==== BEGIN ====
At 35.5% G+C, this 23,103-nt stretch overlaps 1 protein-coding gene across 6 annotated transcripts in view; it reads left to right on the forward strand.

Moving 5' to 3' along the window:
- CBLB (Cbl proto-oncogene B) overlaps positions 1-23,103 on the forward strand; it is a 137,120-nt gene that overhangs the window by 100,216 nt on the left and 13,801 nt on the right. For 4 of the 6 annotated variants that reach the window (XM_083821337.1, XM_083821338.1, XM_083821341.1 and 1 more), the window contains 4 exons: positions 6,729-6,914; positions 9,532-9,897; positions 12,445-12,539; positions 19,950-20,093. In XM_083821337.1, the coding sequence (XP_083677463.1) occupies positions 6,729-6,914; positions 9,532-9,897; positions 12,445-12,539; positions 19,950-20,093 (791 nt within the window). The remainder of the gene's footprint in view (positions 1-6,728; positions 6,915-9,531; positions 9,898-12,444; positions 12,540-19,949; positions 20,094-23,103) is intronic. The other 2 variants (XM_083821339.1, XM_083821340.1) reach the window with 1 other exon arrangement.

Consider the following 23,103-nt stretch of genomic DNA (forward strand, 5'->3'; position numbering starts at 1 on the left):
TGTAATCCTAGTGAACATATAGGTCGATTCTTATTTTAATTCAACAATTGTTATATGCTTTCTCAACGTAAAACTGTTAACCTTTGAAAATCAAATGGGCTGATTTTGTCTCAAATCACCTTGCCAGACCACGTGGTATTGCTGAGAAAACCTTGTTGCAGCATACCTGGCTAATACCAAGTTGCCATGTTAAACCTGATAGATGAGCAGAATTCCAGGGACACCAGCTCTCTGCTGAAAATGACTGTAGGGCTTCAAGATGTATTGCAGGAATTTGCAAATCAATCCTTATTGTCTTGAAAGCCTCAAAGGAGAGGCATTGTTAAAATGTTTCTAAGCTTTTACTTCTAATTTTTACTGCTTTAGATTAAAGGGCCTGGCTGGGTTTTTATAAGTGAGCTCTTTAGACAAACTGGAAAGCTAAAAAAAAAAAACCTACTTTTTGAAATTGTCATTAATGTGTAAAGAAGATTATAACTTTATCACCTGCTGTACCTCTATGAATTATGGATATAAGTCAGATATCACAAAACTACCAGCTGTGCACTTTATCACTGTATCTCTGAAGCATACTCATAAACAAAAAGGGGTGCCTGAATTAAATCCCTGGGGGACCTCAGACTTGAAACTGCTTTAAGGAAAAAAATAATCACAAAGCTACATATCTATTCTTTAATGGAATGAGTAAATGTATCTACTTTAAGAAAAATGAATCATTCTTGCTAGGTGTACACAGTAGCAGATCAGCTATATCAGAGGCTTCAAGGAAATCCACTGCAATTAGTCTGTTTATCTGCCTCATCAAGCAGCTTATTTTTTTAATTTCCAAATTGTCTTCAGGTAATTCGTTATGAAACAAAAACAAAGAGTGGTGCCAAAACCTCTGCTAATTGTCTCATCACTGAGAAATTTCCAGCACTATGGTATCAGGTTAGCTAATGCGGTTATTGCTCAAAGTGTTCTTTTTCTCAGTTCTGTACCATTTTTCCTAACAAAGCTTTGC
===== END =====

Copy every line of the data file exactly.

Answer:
At 35.5% G+C, this 23,103-nt stretch overlaps 1 protein-coding gene across 6 annotated transcripts in view; it reads left to right on the forward strand.

Moving 5' to 3' along the window:
- CBLB (Cbl proto-oncogene B) overlaps positions 1-23,103 on the forward strand; it is a 137,120-nt gene that overhangs the window by 100,216 nt on the left and 13,801 nt on the right. For 4 of the 6 annotated variants that reach the window (XM_083821337.1, XM_083821338.1, XM_083821341.1 and 1 more), the window contains 4 exons: positions 6,729-6,914; positions 9,532-9,897; positions 12,445-12,539; positions 19,950-20,093. In XM_083821337.1, the coding sequence (XP_083677463.1) occupies positions 6,729-6,914; positions 9,532-9,897; positions 12,445-12,539; positions 19,950-20,093 (791 nt within the window). The remainder of the gene's footprint in view (positions 1-6,728; positions 6,915-9,531; positions 9,898-12,444; positions 12,540-19,949; positions 20,094-23,103) is intronic. The other 2 variants (XM_083821339.1, XM_083821340.1) reach the window with 1 other exon arrangement.

Consider the following 23,103-nt stretch of genomic DNA (forward strand, 5'->3'; position numbering starts at 1 on the left):
TGTAATCCTAGTGAACATATAGGTCGATTCTTATTTTAATTCAACAATTGTTATATGCTTTCTCAACGTAAAACTGTTAACCTTTGAAAATCAAATGGGCTGATTTTGTCTCAAATCACCTTGCCAGACCACGTGGTATTGCTGAGAAAACCTTGTTGCAGCATACCTGGCTAATACCAAGTTGCCATGTTAAACCTGATAGATGAGCAGAATTCCAGGGACACCAGCTCTCTGCTGAAAATGACTGTAGGGCTTCAAGATGTATTGCAGGAATTTGCAAATCAATCCTTATTGTCTTGAAAGCCTCAAAGGAGAGGCATTGTTAAAATGTTTCTAAGCTTTTACTTCTAATTTTTACTGCTTTAGATTAAAGGGCCTGGCTGGGTTTTTATAAGTGAGCTCTTTAGACAAACTGGAAAGCTAAAAAAAAAAAACCTACTTTTTGAAATTGTCATTAATGTGTAAAGAAGATTATAACTTTATCACCTGCTGTACCTCTATGAATTATGGATATAAGTCAGATATCACAAAACTACCAGCTGTGCACTTTATCACTGTATCTCTGAAGCATACTCATAAACAAAAAGGGGTGCCTGAATTAAATCCCTGGGGGACCTCAGACTTGAAACTGCTTTAAGGAAAAAAATAATCACAAAGCTACATATCTATTCTTTAATGGAATGAGTAAATGTATCTACTTTAAGAAAAATGAATCATTCTTGCTAGGTGTACACAGTAGCAGATCAGCTATATCAGAGGCTTCAAGGAAATCCACTGCAATTAGTCTGTTTATCTGCCTCATCAAGCAGCTTATTTTTTTAATTTCCAAATTGTCTTCAGGTAATTCGTTATGAAACAAAAACAAAGAGTGGTGCCAAAACCTCTGCTAATTGTCTCATCACTGAGAAATTTCCAGCACTATGGTATCAGGTTAGCTAATGCGGTTATTGCTCAAAGTGTTCTTTTTCTCAGTTCTGTACCATTTTTCCTAACAAAGCTTTGC